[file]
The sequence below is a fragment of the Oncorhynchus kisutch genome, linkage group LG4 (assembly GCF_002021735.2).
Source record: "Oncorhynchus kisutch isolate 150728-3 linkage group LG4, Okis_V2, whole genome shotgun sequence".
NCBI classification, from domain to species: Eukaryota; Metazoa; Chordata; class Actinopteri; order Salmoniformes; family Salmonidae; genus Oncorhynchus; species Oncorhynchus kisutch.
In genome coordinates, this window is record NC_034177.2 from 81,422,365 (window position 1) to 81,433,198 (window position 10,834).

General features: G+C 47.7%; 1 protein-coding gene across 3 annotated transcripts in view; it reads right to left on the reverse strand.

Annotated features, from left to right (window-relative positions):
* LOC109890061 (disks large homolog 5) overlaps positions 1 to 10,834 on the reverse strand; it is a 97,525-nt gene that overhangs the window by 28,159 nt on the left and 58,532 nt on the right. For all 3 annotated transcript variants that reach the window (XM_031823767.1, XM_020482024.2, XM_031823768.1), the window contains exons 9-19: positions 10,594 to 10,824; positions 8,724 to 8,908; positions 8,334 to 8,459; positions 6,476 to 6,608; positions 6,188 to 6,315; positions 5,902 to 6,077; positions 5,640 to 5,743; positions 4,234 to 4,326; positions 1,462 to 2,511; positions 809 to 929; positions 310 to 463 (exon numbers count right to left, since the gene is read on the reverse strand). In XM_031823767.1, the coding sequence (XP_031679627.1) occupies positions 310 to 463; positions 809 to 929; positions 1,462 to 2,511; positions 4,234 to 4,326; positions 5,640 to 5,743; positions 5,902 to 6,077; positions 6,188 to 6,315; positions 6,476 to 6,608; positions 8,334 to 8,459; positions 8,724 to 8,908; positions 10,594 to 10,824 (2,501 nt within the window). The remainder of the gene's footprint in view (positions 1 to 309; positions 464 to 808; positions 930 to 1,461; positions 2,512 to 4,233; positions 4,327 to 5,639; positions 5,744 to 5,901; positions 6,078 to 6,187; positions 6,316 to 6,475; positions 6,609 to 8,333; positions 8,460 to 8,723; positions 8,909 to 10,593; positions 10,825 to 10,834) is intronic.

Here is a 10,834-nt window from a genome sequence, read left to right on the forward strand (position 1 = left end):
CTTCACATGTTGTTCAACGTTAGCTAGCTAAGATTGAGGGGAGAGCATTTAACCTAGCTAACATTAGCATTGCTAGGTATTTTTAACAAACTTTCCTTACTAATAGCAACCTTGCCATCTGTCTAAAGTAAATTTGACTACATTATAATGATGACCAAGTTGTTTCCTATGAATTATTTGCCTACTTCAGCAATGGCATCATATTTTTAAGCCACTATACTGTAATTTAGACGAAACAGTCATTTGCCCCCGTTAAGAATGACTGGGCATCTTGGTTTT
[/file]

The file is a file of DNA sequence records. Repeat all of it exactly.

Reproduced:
The sequence below is a fragment of the Oncorhynchus kisutch genome, linkage group LG4 (assembly GCF_002021735.2).
Source record: "Oncorhynchus kisutch isolate 150728-3 linkage group LG4, Okis_V2, whole genome shotgun sequence".
NCBI classification, from domain to species: Eukaryota; Metazoa; Chordata; class Actinopteri; order Salmoniformes; family Salmonidae; genus Oncorhynchus; species Oncorhynchus kisutch.
In genome coordinates, this window is record NC_034177.2 from 81,422,365 (window position 1) to 81,433,198 (window position 10,834).

General features: G+C 47.7%; 1 protein-coding gene across 3 annotated transcripts in view; it reads right to left on the reverse strand.

Annotated features, from left to right (window-relative positions):
* LOC109890061 (disks large homolog 5) overlaps positions 1 to 10,834 on the reverse strand; it is a 97,525-nt gene that overhangs the window by 28,159 nt on the left and 58,532 nt on the right. For all 3 annotated transcript variants that reach the window (XM_031823767.1, XM_020482024.2, XM_031823768.1), the window contains exons 9-19: positions 10,594 to 10,824; positions 8,724 to 8,908; positions 8,334 to 8,459; positions 6,476 to 6,608; positions 6,188 to 6,315; positions 5,902 to 6,077; positions 5,640 to 5,743; positions 4,234 to 4,326; positions 1,462 to 2,511; positions 809 to 929; positions 310 to 463 (exon numbers count right to left, since the gene is read on the reverse strand). In XM_031823767.1, the coding sequence (XP_031679627.1) occupies positions 310 to 463; positions 809 to 929; positions 1,462 to 2,511; positions 4,234 to 4,326; positions 5,640 to 5,743; positions 5,902 to 6,077; positions 6,188 to 6,315; positions 6,476 to 6,608; positions 8,334 to 8,459; positions 8,724 to 8,908; positions 10,594 to 10,824 (2,501 nt within the window). The remainder of the gene's footprint in view (positions 1 to 309; positions 464 to 808; positions 930 to 1,461; positions 2,512 to 4,233; positions 4,327 to 5,639; positions 5,744 to 5,901; positions 6,078 to 6,187; positions 6,316 to 6,475; positions 6,609 to 8,333; positions 8,460 to 8,723; positions 8,909 to 10,593; positions 10,825 to 10,834) is intronic.

Here is a 10,834-nt window from a genome sequence, read left to right on the forward strand (position 1 = left end):
CTTCACATGTTGTTCAACGTTAGCTAGCTAAGATTGAGGGGAGAGCATTTAACCTAGCTAACATTAGCATTGCTAGGTATTTTTAACAAACTTTCCTTACTAATAGCAACCTTGCCATCTGTCTAAAGTAAATTTGACTACATTATAATGATGACCAAGTTGTTTCCTATGAATTATTTGCCTACTTCAGCAATGGCATCATATTTTTAAGCCACTATACTGTAATTTAGACGAAACAGTCATTTGCCCCCGTTAAGAATGACTGGGCATCTTGGTTTT